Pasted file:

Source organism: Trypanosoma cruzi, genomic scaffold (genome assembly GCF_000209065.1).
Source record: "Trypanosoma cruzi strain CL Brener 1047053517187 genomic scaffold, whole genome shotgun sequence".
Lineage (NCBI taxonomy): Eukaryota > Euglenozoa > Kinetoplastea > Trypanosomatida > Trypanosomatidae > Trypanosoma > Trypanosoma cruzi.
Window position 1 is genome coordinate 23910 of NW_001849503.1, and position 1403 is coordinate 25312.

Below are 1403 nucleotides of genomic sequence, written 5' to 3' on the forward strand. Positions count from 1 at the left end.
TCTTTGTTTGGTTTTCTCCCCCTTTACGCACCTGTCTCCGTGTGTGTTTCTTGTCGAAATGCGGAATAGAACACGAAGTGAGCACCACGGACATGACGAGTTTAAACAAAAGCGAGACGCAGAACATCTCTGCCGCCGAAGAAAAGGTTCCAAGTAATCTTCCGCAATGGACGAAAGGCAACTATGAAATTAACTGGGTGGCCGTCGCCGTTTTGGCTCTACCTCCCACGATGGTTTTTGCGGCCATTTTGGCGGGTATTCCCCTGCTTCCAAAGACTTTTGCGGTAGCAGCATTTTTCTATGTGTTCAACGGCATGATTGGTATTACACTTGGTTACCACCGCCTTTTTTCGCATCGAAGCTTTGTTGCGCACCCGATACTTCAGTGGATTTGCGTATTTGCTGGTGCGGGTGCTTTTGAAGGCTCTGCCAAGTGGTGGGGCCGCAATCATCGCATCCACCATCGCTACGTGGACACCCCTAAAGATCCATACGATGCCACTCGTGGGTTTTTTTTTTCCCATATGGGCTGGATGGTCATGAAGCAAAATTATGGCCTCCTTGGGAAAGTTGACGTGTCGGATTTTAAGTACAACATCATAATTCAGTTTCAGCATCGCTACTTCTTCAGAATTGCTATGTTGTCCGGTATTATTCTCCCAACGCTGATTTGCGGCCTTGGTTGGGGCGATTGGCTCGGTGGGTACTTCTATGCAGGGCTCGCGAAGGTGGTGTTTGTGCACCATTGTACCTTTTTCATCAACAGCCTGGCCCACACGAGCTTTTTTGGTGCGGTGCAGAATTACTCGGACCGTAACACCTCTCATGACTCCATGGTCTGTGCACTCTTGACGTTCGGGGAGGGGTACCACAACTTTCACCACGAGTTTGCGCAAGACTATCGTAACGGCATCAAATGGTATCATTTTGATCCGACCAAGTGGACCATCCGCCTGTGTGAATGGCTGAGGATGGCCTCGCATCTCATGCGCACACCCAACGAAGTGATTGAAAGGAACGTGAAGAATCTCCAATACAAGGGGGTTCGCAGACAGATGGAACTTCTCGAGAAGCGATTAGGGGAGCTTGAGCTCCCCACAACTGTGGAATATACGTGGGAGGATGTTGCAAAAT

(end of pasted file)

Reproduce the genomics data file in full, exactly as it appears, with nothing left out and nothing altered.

Source organism: Trypanosoma cruzi, genomic scaffold (genome assembly GCF_000209065.1).
Source record: "Trypanosoma cruzi strain CL Brener 1047053517187 genomic scaffold, whole genome shotgun sequence".
Lineage (NCBI taxonomy): Eukaryota > Euglenozoa > Kinetoplastea > Trypanosomatida > Trypanosomatidae > Trypanosoma > Trypanosoma cruzi.
Window position 1 is genome coordinate 23910 of NW_001849503.1, and position 1403 is coordinate 25312.

Below are 1403 nucleotides of genomic sequence, written 5' to 3' on the forward strand. Positions count from 1 at the left end.
TCTTTGTTTGGTTTTCTCCCCCTTTACGCACCTGTCTCCGTGTGTGTTTCTTGTCGAAATGCGGAATAGAACACGAAGTGAGCACCACGGACATGACGAGTTTAAACAAAAGCGAGACGCAGAACATCTCTGCCGCCGAAGAAAAGGTTCCAAGTAATCTTCCGCAATGGACGAAAGGCAACTATGAAATTAACTGGGTGGCCGTCGCCGTTTTGGCTCTACCTCCCACGATGGTTTTTGCGGCCATTTTGGCGGGTATTCCCCTGCTTCCAAAGACTTTTGCGGTAGCAGCATTTTTCTATGTGTTCAACGGCATGATTGGTATTACACTTGGTTACCACCGCCTTTTTTCGCATCGAAGCTTTGTTGCGCACCCGATACTTCAGTGGATTTGCGTATTTGCTGGTGCGGGTGCTTTTGAAGGCTCTGCCAAGTGGTGGGGCCGCAATCATCGCATCCACCATCGCTACGTGGACACCCCTAAAGATCCATACGATGCCACTCGTGGGTTTTTTTTTTCCCATATGGGCTGGATGGTCATGAAGCAAAATTATGGCCTCCTTGGGAAAGTTGACGTGTCGGATTTTAAGTACAACATCATAATTCAGTTTCAGCATCGCTACTTCTTCAGAATTGCTATGTTGTCCGGTATTATTCTCCCAACGCTGATTTGCGGCCTTGGTTGGGGCGATTGGCTCGGTGGGTACTTCTATGCAGGGCTCGCGAAGGTGGTGTTTGTGCACCATTGTACCTTTTTCATCAACAGCCTGGCCCACACGAGCTTTTTTGGTGCGGTGCAGAATTACTCGGACCGTAACACCTCTCATGACTCCATGGTCTGTGCACTCTTGACGTTCGGGGAGGGGTACCACAACTTTCACCACGAGTTTGCGCAAGACTATCGTAACGGCATCAAATGGTATCATTTTGATCCGACCAAGTGGACCATCCGCCTGTGTGAATGGCTGAGGATGGCCTCGCATCTCATGCGCACACCCAACGAAGTGATTGAAAGGAACGTGAAGAATCTCCAATACAAGGGGGTTCGCAGACAGATGGAACTTCTCGAGAAGCGATTAGGGGAGCTTGAGCTCCCCACAACTGTGGAATATACGTGGGAGGATGTTGCAAAAT